Bhopal survivors said that they were happy that the Commission would be empowered to allocate resources to different rehabilitation schemes or research projects, issue tenders, identify implementing Central or State Government agencies and change the agencies if their work is unsatisfactory. Although, the extent of funds for the Commission has not been revealed the Bhopal organizations have been assured that funds will not be a problem as the Government is committed to the Commission. The Bhopal organizations have also been assured that the Commission's scope would include environmental, social, economic and medical rehabilitation.

The survivors organizations expect the Commission to be set up in the next two months. They said that the Commission will also take up the matter of disposal of thousands of tonnes of hazardous waste that were recklessly dumped by the factory management.The organizations expressed satisfaction that in response to their demands the government will now appoint a senior lawyer to argue the case for compensation from Dow Chemical for environmental and consequent health damages. "We expect the Government to go hammer and tongs after Dow Chemical, now that the law ministry has indicated that Union Carbide's civil liabilities can be passed on to Dow," the organisations said.

On the demands for deregistering the illegally registered pesticides of Dow Chemical, and revocation of approval given to Reliance for purchase of Union Carbide's Unipol technology, the Bhopalis have decided to approach the Court. The organizations expressed satisfaction that the Government has decided that no approvals will be given to any Indian agency to purchase Union Carbide's technology in India in future.

"We have won our demands only after facing undue harassment at the hands of the Government and Delhi Police," the three organisations said. After the month-long walk and 70-day dharna in Delhi by Bhopalis failed to evoke any response from the Government, 9 Bhopalis launched an indefinite fast lasting 21 days. More than 800 people from at least 10 countries joined them in solidarity by fasting for a day or longer. Diane Wilson, a noted peace and environmental activist from the US, award-winning author of Animal's People Indra Sinha and an environmental activist from Chennai joined the Bhopalis in their indefinite fast.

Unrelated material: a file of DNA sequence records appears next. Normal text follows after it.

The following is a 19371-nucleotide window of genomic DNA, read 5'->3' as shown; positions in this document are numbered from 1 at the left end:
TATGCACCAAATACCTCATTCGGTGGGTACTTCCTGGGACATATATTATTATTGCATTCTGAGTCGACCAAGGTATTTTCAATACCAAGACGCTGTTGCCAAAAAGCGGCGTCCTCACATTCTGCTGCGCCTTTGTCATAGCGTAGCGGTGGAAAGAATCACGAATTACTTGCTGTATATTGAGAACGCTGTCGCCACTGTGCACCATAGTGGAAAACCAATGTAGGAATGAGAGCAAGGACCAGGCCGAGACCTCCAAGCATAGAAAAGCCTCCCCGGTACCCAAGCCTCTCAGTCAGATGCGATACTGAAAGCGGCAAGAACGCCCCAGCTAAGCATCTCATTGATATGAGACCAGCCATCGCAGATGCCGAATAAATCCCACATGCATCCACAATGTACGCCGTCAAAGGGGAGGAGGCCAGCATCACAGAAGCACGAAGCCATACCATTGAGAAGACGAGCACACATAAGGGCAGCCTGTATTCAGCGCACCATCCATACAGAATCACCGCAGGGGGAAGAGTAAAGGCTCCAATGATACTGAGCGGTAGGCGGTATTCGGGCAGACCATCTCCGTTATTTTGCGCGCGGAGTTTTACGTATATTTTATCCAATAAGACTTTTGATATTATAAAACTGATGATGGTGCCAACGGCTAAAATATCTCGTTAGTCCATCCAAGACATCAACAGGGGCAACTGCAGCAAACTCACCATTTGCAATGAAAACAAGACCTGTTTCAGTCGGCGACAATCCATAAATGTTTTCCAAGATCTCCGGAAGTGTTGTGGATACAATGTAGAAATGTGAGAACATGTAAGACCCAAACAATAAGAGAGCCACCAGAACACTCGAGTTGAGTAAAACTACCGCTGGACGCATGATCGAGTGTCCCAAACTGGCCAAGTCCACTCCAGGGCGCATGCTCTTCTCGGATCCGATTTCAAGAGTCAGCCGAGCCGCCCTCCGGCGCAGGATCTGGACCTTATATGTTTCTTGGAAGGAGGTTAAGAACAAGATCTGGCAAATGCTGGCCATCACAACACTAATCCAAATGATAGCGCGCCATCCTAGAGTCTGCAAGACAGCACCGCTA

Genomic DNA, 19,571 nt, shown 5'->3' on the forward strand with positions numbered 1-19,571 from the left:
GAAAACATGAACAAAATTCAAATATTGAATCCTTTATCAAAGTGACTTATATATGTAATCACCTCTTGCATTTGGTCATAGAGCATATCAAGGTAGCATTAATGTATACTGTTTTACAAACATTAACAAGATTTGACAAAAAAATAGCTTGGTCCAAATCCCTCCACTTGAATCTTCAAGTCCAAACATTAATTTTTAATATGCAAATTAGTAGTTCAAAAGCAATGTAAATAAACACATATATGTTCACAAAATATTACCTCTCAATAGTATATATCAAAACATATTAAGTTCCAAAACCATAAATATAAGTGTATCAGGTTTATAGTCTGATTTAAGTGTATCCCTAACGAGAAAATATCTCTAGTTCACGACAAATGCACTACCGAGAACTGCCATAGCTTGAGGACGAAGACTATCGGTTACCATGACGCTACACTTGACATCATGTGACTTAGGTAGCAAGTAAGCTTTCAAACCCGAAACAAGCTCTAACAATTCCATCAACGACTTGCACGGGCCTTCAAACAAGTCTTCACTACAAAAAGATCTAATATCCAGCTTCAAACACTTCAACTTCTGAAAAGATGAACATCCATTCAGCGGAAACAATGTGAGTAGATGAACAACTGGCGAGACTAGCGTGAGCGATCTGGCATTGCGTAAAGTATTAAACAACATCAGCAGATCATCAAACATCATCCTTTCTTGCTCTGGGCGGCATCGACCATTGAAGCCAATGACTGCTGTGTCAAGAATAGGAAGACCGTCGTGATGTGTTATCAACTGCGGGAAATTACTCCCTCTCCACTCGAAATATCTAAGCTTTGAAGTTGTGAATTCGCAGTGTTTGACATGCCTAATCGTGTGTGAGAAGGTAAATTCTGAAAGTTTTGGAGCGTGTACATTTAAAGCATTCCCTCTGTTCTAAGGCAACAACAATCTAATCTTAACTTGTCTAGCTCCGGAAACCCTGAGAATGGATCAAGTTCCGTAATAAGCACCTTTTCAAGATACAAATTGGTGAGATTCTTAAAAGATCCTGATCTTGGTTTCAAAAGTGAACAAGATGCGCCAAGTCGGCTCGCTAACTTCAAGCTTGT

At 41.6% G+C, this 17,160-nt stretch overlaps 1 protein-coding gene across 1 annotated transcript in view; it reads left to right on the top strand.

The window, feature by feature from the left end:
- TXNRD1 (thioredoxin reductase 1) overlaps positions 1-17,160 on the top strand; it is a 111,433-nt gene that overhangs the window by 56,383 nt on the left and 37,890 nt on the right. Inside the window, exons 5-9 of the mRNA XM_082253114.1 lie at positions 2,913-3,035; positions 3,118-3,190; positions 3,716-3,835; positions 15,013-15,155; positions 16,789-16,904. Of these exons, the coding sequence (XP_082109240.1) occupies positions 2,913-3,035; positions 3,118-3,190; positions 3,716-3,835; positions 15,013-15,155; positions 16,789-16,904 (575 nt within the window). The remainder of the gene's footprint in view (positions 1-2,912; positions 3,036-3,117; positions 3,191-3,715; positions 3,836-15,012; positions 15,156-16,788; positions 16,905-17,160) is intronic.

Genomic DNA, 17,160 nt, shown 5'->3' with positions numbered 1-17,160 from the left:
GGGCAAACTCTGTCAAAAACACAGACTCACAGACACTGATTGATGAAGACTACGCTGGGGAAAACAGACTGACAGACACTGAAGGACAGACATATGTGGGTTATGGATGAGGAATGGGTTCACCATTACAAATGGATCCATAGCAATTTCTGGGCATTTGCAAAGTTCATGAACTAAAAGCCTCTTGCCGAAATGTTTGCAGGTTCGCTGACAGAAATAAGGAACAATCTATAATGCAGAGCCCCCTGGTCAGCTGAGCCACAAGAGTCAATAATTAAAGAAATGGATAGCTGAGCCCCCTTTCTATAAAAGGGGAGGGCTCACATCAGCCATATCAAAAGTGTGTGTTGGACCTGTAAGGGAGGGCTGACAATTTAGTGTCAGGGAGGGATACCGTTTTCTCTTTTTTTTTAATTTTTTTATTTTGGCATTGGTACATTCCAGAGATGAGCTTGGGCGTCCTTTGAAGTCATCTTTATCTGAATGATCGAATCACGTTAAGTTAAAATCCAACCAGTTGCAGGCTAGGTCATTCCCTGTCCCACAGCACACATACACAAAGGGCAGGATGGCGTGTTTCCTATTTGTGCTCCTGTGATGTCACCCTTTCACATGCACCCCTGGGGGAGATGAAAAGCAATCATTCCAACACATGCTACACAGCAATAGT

International support for the campaign has been massive. Nearly 6000 faxes were sent by supporters to the Prime Minister's office during the campaign. Meanwhile, NRI and other supporters kept the pressure up by demonstrating outside Indian embassies and calling key Indian politicians over phone. Sixteen US congresspersons, and more than 80 British Members of Parliaments added their voice in support of the Bhopalis' demands, urging the Prime Minister to meet the demands and hold Dow Chemical accountable for the ongoing disaster in Bhopal.

Bhopal's Gen Next has been at the core of the public actions targeting the Government. Bhopali children not only sent letters written in blood to the PM, but also chained themselves to the Prime Minister's house and launched a campaign urging school children to send a heart to the Prime Minister. In July, 22 Bhopalis were arrested for protesting outside the Prime Minister's Office and jailed in Tihar for more than 10 days.

The organisations thanked Mr. Paswan for his consistent support over the years, and expressed hope that the Minister will provide the necessary support for the Empowered Commission to begin functioning at the earliest.